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Seattle teachers reject contract, consider strike

It's back to the bargaining table for Seattle's teachers and school district. Next vote: September 3, the day before school starts. Or not.
Will Seattle teachers have a contract on the first day of school?

Will Seattle teachers have a contract on the first day of school? Credit: cdsessums/Flickr

"This proposal will not be accepted," said McClure Middle School teacher Jan Robbins. The 22-year teaching veteran said she's never seen the contract bargaining process go this far.

Still dressed in summer clothes, some with children in tow, some fresh from setting up classrooms and attending school meetings, Robbins and other members of the Seattle Education Association (SEA) came to this union advisory meeting to vote on the most recent contract proposal from Seattle Public Schools (SPS).

A little more than an hour later, the proposal was almost unanimously rejected by union members, who represented virtually every one of Seattle's 95 public schools.

For Robbins and nearly every teacher interviewed, a key sticking point in the current proposal is SPS's desire to to tie teacher evaluations to standardized tests at a time when the District is preparing to implement Common Core standards, without having adapted curriculum for these new standards.

According to SEA leadership, other unresolved issues include SPS's proposal to extend the elementary school workday for teachers; its refusal to reduce caseloads for school psychologists and other specialized support providers; the lack of professional development for classroom assistants and office administrative staff; and teacher pay.

The union is not a monolith. In addition to teachers, it also represents instructional assistants and non-supervisory administrative staff. Different wings within the union have different agendas. Yet all agree that this contract proposal is unacceptable.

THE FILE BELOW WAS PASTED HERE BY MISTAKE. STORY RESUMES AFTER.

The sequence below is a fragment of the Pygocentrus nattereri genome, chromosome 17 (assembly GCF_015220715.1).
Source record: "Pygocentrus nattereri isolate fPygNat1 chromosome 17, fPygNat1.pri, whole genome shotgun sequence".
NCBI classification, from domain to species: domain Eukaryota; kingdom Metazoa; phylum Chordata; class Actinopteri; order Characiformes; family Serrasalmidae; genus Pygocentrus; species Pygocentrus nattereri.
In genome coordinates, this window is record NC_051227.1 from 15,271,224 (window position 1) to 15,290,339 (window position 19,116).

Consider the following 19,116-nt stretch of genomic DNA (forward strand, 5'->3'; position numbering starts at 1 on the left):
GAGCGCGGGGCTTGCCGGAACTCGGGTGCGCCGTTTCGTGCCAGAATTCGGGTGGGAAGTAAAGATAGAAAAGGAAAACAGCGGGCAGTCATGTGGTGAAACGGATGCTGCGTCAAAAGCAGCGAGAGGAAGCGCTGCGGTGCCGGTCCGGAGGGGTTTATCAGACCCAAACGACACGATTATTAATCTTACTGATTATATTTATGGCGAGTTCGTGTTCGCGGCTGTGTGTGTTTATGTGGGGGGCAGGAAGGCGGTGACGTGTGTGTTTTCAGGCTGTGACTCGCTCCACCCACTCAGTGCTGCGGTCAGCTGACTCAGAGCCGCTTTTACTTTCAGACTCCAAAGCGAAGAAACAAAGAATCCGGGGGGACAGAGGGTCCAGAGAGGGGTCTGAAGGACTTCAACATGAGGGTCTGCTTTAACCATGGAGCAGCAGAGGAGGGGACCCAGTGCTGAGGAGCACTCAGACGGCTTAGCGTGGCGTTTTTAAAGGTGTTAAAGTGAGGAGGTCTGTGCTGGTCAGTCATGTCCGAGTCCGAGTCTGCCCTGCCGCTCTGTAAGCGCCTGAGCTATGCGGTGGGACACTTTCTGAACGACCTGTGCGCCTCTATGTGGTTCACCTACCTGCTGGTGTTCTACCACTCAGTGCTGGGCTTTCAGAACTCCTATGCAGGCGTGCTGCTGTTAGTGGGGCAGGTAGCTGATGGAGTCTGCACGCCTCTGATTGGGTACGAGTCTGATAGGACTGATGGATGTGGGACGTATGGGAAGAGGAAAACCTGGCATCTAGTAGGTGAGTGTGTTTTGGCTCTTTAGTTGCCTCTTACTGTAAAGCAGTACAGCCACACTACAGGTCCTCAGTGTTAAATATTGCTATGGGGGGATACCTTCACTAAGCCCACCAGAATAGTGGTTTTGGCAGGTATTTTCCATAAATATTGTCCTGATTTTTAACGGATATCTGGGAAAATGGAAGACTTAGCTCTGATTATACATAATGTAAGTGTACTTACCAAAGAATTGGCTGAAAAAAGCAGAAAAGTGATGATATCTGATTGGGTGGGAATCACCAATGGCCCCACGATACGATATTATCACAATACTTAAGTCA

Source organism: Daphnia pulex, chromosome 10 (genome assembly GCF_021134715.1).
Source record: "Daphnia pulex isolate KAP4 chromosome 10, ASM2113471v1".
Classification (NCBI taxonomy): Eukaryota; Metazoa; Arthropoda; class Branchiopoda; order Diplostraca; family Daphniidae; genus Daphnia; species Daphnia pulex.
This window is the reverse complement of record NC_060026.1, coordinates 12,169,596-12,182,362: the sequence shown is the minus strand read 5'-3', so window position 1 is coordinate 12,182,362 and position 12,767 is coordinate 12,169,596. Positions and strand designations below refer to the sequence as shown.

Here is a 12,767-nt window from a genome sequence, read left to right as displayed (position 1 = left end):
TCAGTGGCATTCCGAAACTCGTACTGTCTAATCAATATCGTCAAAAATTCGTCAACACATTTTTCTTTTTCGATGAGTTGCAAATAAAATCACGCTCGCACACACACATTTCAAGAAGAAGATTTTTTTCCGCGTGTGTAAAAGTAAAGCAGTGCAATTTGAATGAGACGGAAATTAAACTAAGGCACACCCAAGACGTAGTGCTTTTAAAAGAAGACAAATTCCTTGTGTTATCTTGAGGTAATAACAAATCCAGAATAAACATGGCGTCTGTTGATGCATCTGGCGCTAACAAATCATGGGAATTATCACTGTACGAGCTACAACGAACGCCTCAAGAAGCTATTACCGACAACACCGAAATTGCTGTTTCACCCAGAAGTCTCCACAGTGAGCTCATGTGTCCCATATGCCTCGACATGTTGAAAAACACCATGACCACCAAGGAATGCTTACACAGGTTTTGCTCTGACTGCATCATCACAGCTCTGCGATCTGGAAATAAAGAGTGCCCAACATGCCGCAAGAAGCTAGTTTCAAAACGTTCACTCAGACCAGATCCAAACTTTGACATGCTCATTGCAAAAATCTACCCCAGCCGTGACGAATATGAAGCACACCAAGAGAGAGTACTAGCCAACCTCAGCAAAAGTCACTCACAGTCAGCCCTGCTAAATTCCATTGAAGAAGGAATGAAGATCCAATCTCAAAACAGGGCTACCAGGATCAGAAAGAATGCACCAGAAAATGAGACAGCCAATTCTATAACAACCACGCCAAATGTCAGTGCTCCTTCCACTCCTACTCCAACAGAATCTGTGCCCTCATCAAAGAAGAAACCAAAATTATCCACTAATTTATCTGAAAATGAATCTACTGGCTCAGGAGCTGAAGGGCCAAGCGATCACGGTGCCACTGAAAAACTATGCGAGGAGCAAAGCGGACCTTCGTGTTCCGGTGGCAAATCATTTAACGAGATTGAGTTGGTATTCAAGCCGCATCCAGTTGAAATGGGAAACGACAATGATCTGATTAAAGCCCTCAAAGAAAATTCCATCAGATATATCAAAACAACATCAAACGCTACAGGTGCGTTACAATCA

Christopher Eide, executive director of Teachers United, which represents reform-minded teachers, and Whitman Middle School math teacher William Harris, a member of that group, voted no on the current contract proposal because it offers no effective means of evaluating and compensating teachers. "I want all partners, including community members, to push hard to fix our broken education system," Harris said.

Ballard High School teacher Noam Gundle, called the evening's proceedings "an outstanding example of our collective solidarity.

"We are going to organize and pressure the District to bargain for a fair contract to benefit our kids," Gundle continued. He and Franklin High School teacher Matt Carter (left) are "Social Equality Educators." The group, led by Garfield High School teacher Jesse Hagopian, actively opposed the Measures of Academic Progress (MAP) test. Social Equity Educators currently represents the wing of the union that is leaning towards a strike.

National Board-certified teacher Marian Wagner, who teaches elementary school at Salmon Bay K-8, is disappointed that SPS does not put faith in its teachers. "The District does not look to teachers for solutions, except during contract negotiations," she said.

On Tuesday, SEA members will deliver signed messages about the contract vote to Schools Superintendent Jose Banda. On Wednesday, the union will hold a press conference at Eckstein Middle School. Throughout the week, they plan to hand out leaflets and wear red in solidarity. There's also talk of picketing and of training strike captains.

In a statement released after the meeting, SPS said it remains committed to the negotiation process and is confident that the bargaining team will be able to craft solutions.

The SEA meets again on September 3, the night before school starts. Will they have a new contract proposal? If so, will they vote to support it – or to strike?

Alison Krupnick, longtime Crosscut contributor, is the Education Editor for Parent Map. She is the author of "Ruminations from the Minivan: Musings from a World Grown Large, Then Small" and the blog "Slice of Mid-Life." You can read her coverage of the latest education news, trends and innovations on Parent Map's Education Page.


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Comments:

Posted Tue, Aug 27, 7:56 a.m. Inappropriate